Small gains make huge impact for British cycling star Jaco van Gass
Former military man adapted and overcame a variety of challenges to become one of Britain’s standout performers 30 Oct 2021
IN EXCEPTIONAL FORM: Jaco van Gass of Great Britain celebrates after winning gold in the Track Cycling Men's C3 3000m Individual Pursuit race at Tokyo 2020 Paralympic Games.
Ⓒ Kiyoshi Ota/Getty Images
By AMP Media I For The IPC
British cycling has long been known for identifying marginal gains for its athletes – small areas in which riders can improve their times. Jaco van Gass is a shining example.
The Manchester-based cyclist, 35, originally from South Africa, used the postponement of Tokyo 2020 to find little areas where he could improve. It paid off in style when he won gold in the men’s C3 3000m individual pursuit and the C1-5 750m mixed team sprint, plus bronze in the men’s C1-3 1000m time trial, making him Great Britain’s fifth-most-decorated athlete at the event.
“I was in great form when the Games got postponed so I was disappointed,” he said. “But eventually, after lots of calls with my coach, we decided to use the extra time to find some areas where I could really improve, like my position on the bike during the pursuit, and my prosthetics, which had become a bit outdated. In the end, it all helped.”
Van Gass also drew on his military experience to help him over the line. He had served with the British Army’s elite Parachute Regiment and was injured in Afghanistan in 2009 after being hit by a rocket-propelled grenade, losing his left arm above the elbow.
“My experiences helped because they teach you to deal with circumstances not going smoothly,” he said. “At one point in Tokyo I was told that one of my new prosthetics had been disallowed. It might have bothered some people but I just went back to an old one and made some adjustments. It’s like being on a military operation. They don’t always go to plan.”
Van Gass also had to acclimatise to the conditions in hot, humid Izu and Fuji, where the cycling events were staged – a world away from the chilly north of England.
“The Izu Velodrome was amazing but it was extremely fast because of the air conditions,” he said. “To suddenly be producing ridiculous speeds was a real adjustment. It gets quite technical but you need to figure out gearing systems and lap splits. I only realised on the day of racing the pursuit that I needed to revise my times down.
“But somehow it came together and all went well. I set off and got onto pace and held it. To come away with a world record and a gold medal was incredible.”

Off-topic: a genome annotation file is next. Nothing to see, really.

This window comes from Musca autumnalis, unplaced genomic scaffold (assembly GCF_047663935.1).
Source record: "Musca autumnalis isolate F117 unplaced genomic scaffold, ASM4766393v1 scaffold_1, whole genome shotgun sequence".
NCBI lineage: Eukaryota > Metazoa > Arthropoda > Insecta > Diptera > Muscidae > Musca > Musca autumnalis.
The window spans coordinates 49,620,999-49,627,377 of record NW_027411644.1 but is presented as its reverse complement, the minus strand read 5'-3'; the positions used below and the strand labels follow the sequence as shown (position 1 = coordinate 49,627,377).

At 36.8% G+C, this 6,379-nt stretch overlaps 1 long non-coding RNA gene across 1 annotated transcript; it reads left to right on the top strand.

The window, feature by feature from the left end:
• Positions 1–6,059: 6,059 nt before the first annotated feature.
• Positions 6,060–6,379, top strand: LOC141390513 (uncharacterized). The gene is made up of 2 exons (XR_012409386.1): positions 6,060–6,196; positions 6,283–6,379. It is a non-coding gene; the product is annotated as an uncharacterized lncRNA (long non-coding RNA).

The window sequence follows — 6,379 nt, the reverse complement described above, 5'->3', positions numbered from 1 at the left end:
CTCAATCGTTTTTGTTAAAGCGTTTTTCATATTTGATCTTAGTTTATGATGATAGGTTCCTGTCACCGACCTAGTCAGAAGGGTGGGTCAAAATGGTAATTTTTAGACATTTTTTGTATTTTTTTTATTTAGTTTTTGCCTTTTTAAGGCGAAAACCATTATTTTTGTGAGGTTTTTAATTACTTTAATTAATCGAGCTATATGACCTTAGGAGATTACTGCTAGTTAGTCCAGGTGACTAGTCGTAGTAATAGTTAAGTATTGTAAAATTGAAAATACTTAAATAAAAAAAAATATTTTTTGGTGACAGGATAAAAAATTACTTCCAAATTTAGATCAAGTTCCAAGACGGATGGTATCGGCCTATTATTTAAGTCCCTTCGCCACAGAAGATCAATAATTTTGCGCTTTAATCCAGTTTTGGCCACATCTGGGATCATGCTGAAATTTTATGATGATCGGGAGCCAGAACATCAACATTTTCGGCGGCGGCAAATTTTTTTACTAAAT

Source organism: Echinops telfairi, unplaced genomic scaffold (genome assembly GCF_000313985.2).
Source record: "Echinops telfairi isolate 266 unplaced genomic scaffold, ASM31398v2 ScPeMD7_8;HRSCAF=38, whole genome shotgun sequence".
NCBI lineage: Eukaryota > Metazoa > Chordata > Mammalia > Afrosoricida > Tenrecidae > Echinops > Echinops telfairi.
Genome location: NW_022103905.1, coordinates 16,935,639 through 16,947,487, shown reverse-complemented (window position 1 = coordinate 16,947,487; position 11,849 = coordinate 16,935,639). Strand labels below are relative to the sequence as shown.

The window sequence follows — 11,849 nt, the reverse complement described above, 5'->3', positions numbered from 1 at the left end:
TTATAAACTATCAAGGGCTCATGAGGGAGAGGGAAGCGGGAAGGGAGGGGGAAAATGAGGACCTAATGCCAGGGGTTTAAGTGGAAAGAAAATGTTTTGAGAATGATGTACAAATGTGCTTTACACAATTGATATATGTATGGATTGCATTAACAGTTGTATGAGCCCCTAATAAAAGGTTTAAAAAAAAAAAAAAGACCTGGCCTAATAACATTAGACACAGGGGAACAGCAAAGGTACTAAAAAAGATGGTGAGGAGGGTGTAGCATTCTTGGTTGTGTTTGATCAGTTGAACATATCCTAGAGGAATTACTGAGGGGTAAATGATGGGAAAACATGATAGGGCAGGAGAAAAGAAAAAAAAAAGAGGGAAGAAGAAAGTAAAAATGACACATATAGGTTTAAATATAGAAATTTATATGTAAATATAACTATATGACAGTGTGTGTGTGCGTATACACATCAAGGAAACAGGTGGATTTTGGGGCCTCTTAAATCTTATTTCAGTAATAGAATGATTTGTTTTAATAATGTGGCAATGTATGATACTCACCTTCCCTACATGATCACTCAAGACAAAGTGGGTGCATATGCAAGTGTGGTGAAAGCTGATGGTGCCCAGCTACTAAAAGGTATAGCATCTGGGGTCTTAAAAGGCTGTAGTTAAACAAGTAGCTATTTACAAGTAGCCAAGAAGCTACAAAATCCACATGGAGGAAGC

GIVING IT ALL
Further improvisation was required for the mixed team sprint, however. Joined by British cycling Paralympic legend Jody Cundy, and the brilliant Kadeena Cox (who would also win two golds at the Games), they had been finding difficulty working as a unit.
“We were a fantastic team but we had our struggles going into the event,” said van Gass. “We knew if it came right we would be unstoppable but it never did. It didn’t come right in training and it didn’t in the build-up or the qualifying rounds.
“I really messed up and our gaps were too big. Even Jody was making mistakes. But in the final, after a lot of analysis, we somehow rectified everything and it all worked perfectly. The one time that it mattered more than anything, we produced the best ride we’d ever done.”
Add in a further bronze and it ended up being a summer beyond his wildest dreams. “I’m still not sure I’ve put it in perspective,” van Gass said. “I still pinch myself. I’ve been fascinated by, and dreamed of, being a Paralympian for a long time. When I look at the pictures of myself there now I think, ‘that’s actually me!’ I’m forever grateful for the experience.”
EXPLORING NEWER REALMS
Van Gass already has enough life experiences to fill a book. Since his injury he has thrown himself into a variety of incredible challenges, including a trek to the North Pole with Prince Harry, an attempt on Everest, and a cycle down Route 66, with his activities being supported by, and raising money for, the charity Blesma (the British Limbless Ex-Servicemen’s Association), among others.
But he isn’t ready to stop yet. “Doing the North Pole was such a great life experience and set me on my path,” he said. “I thought, ‘if I can do that, I can do a great deal more, too’. I will carry on to Paris 2024 as long as I enjoy the process. It’s a big challenge to defend your titles and I’d love to see if I can do it.”